Starting January 1, 2006, Section 401(k) plans can be amended to permit participant 401(k) contributions (elective deferrals) to be treated like a Roth IRA contributions. This means that participants in a “Roth 401(k)” plan can choose to put some or all of their elective deferrals in a Roth 401(k) account – and, if the account is maintained for at least five years – receive benefit payments at any time after age 59½ that are tax-free. This feature is available even to high income participants who are otherwise prohibited from making current Roth IRA contributions. Even better, the Roth 401(k) is not subject to the mandatory distribution rules that apply to other retirement plans. So, if a participant rolls a Roth 401(k) account into a Roth IRA at retirement, distributions can be postponed indefinitely and then be paid to a death beneficiary, also on a tax-free basis.
Annual contributions to a Roth 401(k) plan are subject to the same annual limits as 401(k) elective deferrals, but there is one limit for both kinds of contributions. For 2006, that limit is $15,000 with an additional “catch-up” contribution of up to $5,000 for participants age 50 and older. Also, participant contributions to Roth 401(k) plans are not excluded from current income like participant 401(k) elective deferrals, so those contributions are taxed to the participant now.
The loss of the current income tax exclusion for Roth 401(k) contributions is significant. This suggests that the Roth 401(k) may appeal to younger participants in lower income tax brackets. However, there is no income limit for making contributions to a Roth 401(k) plan as there is for a Roth IRA. Consequently, some high bracket participants may be interested in making Roth 401(k) contributions – especially if they think income tax rates will increase between now and the time they take distributions of their Roth 401(k) benefits. At least one major Chicago law firm has decided to add a Roth 401(k) feature to its existing Section 401(k) plan, and a number of other employers are looking into the Roth 401(k) for their employees.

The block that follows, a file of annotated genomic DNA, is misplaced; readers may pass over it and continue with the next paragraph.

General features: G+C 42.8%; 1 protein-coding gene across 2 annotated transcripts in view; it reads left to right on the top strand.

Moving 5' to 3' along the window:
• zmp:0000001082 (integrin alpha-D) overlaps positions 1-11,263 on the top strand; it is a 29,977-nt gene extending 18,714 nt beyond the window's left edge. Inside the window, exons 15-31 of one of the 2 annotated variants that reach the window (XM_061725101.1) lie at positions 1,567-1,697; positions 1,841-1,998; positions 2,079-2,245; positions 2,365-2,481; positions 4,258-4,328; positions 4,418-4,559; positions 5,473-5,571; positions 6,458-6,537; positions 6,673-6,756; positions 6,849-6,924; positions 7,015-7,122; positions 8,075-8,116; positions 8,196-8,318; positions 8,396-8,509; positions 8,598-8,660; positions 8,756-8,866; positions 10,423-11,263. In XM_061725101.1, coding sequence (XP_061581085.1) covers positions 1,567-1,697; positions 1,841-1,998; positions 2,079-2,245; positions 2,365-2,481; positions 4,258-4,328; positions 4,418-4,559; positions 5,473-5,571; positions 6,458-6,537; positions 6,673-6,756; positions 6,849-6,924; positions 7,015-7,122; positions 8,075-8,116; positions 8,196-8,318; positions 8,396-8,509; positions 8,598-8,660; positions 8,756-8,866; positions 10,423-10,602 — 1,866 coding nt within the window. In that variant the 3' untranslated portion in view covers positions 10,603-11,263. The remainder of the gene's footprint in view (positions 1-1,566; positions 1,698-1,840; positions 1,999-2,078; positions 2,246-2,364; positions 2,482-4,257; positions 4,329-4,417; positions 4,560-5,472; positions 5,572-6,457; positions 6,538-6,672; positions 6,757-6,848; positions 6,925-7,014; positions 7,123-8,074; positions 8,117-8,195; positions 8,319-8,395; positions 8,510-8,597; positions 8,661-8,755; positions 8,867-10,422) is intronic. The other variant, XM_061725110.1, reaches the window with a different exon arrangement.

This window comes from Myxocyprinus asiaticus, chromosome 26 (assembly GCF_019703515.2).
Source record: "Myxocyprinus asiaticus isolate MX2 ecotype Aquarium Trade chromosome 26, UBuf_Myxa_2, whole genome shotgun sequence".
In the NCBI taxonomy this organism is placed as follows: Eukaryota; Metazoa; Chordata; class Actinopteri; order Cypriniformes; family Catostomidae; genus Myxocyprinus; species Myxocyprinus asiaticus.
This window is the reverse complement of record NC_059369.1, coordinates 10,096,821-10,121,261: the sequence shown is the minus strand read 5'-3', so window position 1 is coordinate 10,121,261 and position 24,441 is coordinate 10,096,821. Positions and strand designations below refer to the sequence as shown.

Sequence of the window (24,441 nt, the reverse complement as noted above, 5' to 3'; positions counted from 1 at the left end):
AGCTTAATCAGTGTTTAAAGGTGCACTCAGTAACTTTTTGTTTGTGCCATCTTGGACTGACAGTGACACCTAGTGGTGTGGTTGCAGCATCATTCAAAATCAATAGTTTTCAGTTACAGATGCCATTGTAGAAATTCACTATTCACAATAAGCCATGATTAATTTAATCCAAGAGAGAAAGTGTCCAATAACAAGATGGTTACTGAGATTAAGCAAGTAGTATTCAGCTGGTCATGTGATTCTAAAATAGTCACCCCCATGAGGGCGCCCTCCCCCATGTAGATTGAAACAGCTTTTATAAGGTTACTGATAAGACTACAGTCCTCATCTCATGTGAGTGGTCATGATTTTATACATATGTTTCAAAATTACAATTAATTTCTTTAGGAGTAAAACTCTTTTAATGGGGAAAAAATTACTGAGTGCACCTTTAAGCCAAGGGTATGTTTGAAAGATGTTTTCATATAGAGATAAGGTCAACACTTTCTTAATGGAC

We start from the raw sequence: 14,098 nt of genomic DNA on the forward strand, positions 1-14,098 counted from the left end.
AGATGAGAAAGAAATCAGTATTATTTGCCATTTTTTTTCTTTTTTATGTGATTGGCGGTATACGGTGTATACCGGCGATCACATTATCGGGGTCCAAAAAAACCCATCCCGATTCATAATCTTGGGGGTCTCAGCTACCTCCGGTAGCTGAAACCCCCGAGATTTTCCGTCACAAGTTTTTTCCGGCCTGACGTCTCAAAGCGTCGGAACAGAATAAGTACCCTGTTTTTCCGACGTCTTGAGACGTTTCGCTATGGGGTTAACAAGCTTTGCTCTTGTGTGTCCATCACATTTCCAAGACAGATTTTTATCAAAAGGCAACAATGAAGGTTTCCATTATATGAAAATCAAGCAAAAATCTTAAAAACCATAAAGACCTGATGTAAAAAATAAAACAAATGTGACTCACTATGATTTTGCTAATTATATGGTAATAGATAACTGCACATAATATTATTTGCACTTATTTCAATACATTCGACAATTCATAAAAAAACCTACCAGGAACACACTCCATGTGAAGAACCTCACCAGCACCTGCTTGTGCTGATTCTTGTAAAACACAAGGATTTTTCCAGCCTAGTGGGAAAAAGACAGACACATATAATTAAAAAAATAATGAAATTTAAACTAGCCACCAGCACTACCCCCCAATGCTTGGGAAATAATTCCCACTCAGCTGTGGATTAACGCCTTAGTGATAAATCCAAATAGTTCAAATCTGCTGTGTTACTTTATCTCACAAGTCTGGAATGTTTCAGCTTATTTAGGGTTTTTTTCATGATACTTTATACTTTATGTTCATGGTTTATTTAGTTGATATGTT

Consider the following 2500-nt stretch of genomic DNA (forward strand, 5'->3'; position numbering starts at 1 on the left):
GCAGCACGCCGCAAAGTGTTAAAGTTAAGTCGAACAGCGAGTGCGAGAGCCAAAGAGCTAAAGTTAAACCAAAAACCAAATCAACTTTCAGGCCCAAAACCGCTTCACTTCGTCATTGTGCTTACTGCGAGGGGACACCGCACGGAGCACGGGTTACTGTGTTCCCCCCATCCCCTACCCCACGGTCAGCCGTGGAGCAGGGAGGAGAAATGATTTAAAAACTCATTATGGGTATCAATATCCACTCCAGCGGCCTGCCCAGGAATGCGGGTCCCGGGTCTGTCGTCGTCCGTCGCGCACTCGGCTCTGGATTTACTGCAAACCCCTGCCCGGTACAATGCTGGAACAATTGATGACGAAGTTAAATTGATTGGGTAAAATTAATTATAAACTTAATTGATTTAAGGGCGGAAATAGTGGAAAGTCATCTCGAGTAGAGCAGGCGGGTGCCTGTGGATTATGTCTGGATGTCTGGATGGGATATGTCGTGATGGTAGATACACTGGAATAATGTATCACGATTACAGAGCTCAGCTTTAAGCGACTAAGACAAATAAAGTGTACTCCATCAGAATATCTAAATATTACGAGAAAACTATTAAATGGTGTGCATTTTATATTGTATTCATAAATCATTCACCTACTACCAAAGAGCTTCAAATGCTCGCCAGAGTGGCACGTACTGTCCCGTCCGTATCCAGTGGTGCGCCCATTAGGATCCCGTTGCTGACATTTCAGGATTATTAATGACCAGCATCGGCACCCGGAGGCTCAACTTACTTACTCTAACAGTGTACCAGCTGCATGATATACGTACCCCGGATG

Recommendation: The Roth 401(k) plan may not appeal to all employers. Administrative complexity and the challenge of communicating the terms of a Roth 401(k) plan to employees keeps some employers from taking the plunge. However, many employers are taking a close look at the Roth 401(k) and some are finding that it is a good option for their senior management employees.